Of the many specifically Ligurian or Genoese dishes, two stand out particularly for precisely opposite reasons pesto, because it is so sharply localized, unfindable elsewhere; ravioli, because it has spread around the world, and is eaten everywhere by persons who have no idea that it originated in Genoa – or more exactly, on board Genoese ships.
The statement that pesto is not found outside of Liguria requires one qualification. On the French Riviera, adjoining Liguria, there is a local variant of pesto called pistou. It marks the former presence of the Genoese in this area. Pistou is much milder than pesto. The Genoese sailors, who found in its basil and garlic the green freshness and the earthy pungency they craved after their long odysseys, wanted those qualities in strong, even exaggerated, form. The pesto of Genoa is sharp and challenging.
Let’s quickly dispense with acknowledging that the “Genoese” dish, per se, is ravioli. Pesto is Ligurian, inclusive of, but not exclusive to, Genoa.
And Root goes on to explain that pesto is the sauce that lends its name to the dish that you are most likely to be served if you enter a restaurant and simply order, “Pesto.” It’s a vegetable soup, and served as well in Nice, to which one adds, as a last step, a heaping dollop of the sauce just before placing the portion in front of the diner. Which is to say, pesto is never cooked, not even in the soup.
Next most often pesto is a sauce for gnocchi, and then for virtually any form of pasta you may choose.
While I will only interject the personal note of my preference for gnocchi and pesto as the quintessential experience of the heavenly sauce, I think it’s time to move on to the next steps as I deconstruct the practical necessities of preparation, which can only be guessed at, if that, from your succinct recipe.
I did say, “crush” is the accurate verbal form to apply when preparing the sauce known as pesto. This means, strictly speaking, that the basil must be crushed in a mortar (Root notes further that the canonical instructions from his sources stipulate that the pestle should be of wood, and the mortar of marble, but I think, as he merely suggests, that this is getting a little too finicky). And you don’t willy-nilly throw chunks of plant torn from the soil into the vessel to be used for crushing. The basil should first be plucked leaf by leaf from the stems. Purists will go further and say the leaves should be deveined, at least insofar as central veins can be differentiated and easily dissected out.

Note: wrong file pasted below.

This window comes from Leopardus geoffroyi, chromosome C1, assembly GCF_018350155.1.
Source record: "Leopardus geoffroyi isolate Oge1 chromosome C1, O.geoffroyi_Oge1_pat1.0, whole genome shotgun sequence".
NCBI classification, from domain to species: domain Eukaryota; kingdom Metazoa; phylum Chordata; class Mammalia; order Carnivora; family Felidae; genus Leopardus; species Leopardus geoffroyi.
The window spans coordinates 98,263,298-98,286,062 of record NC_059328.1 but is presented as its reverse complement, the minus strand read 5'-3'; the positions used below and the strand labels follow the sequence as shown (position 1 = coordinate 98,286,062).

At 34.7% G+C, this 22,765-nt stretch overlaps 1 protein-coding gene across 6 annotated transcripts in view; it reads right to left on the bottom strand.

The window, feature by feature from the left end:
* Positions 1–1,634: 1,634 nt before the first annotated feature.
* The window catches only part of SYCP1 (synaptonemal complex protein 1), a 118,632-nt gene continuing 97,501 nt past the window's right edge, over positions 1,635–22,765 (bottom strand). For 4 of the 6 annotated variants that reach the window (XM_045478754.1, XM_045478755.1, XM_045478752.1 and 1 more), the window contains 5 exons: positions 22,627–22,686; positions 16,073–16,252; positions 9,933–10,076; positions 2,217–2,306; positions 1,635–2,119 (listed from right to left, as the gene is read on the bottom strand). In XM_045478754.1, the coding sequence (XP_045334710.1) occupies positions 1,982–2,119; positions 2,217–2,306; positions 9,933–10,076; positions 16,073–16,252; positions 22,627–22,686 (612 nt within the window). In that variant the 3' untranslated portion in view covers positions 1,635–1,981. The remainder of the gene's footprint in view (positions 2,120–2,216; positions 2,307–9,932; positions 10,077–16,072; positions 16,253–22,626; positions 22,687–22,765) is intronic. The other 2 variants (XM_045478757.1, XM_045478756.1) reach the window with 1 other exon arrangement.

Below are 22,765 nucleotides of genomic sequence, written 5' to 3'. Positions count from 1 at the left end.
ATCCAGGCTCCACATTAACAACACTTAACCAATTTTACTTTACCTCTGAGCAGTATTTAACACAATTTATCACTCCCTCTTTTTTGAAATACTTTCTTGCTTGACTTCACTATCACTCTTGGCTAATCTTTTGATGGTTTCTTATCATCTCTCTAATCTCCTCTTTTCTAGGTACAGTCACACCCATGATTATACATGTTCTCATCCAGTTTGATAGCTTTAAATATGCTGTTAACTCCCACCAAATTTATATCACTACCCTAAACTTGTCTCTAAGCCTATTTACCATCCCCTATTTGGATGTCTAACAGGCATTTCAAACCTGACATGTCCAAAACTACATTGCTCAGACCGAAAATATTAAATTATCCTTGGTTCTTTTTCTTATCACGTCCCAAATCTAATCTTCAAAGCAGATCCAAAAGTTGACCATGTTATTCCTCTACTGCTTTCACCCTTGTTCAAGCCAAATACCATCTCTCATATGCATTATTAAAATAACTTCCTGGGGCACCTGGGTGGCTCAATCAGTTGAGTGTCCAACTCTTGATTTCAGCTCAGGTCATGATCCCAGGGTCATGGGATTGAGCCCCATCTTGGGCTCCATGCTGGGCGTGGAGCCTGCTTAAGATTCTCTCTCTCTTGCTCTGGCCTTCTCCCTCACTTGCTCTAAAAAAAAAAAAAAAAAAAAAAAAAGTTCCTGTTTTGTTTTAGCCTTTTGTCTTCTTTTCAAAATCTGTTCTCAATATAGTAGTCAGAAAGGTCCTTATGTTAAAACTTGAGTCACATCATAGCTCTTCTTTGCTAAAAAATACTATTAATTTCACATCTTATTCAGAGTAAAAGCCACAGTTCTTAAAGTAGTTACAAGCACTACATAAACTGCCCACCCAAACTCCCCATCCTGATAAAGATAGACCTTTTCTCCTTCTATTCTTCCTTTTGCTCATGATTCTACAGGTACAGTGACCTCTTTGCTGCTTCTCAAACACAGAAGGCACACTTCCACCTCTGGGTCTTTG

There is a varietal of basil that is supposed to be the only sui generis type used in an authentic basil, but it is indigenous to only a very small region of Liguria, and basil is too delicate to be exported readily and so the prospect of using it purely for reasons of fidelity to the ideal is doomed. The leaves of this version are apparently, by nature, quite small, and there is no necessity for removing the woody stems and veins, which contain few or no aromatic elements.
And while I’m on the verge of moving on from the act of crushing the carefully curated leaves of the plant, let me quote Root once again:
Pesto makers are adamant on this point: no one can chop the ingredients fine enough; they must be ground…